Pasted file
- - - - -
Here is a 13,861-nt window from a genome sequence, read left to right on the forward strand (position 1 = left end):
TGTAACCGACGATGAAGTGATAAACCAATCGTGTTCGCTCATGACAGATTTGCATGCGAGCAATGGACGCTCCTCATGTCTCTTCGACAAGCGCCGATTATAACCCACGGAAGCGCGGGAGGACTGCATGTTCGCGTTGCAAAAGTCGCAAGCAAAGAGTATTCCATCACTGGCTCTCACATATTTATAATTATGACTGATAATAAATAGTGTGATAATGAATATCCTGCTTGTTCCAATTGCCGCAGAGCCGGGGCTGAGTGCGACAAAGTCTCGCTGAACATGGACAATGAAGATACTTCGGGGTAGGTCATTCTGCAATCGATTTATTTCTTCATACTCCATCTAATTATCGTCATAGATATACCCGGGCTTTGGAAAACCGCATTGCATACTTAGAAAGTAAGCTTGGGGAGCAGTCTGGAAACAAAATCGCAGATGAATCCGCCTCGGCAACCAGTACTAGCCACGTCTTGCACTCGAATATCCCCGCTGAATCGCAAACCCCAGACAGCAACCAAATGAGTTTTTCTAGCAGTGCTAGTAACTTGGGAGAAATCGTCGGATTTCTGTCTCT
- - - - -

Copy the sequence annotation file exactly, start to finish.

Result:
Here is a 13,861-nt window from a genome sequence, read left to right on the forward strand (position 1 = left end):
TGTAACCGACGATGAAGTGATAAACCAATCGTGTTCGCTCATGACAGATTTGCATGCGAGCAATGGACGCTCCTCATGTCTCTTCGACAAGCGCCGATTATAACCCACGGAAGCGCGGGAGGACTGCATGTTCGCGTTGCAAAAGTCGCAAGCAAAGAGTATTCCATCACTGGCTCTCACATATTTATAATTATGACTGATAATAAATAGTGTGATAATGAATATCCTGCTTGTTCCAATTGCCGCAGAGCCGGGGCTGAGTGCGACAAAGTCTCGCTGAACATGGACAATGAAGATACTTCGGGGTAGGTCATTCTGCAATCGATTTATTTCTTCATACTCCATCTAATTATCGTCATAGATATACCCGGGCTTTGGAAAACCGCATTGCATACTTAGAAAGTAAGCTTGGGGAGCAGTCTGGAAACAAAATCGCAGATGAATCCGCCTCGGCAACCAGTACTAGCCACGTCTTGCACTCGAATATCCCCGCTGAATCGCAAACCCCAGACAGCAACCAAATGAGTTTTTCTAGCAGTGCTAGTAACTTGGGAGAAATCGTCGGATTTCTGTCTCT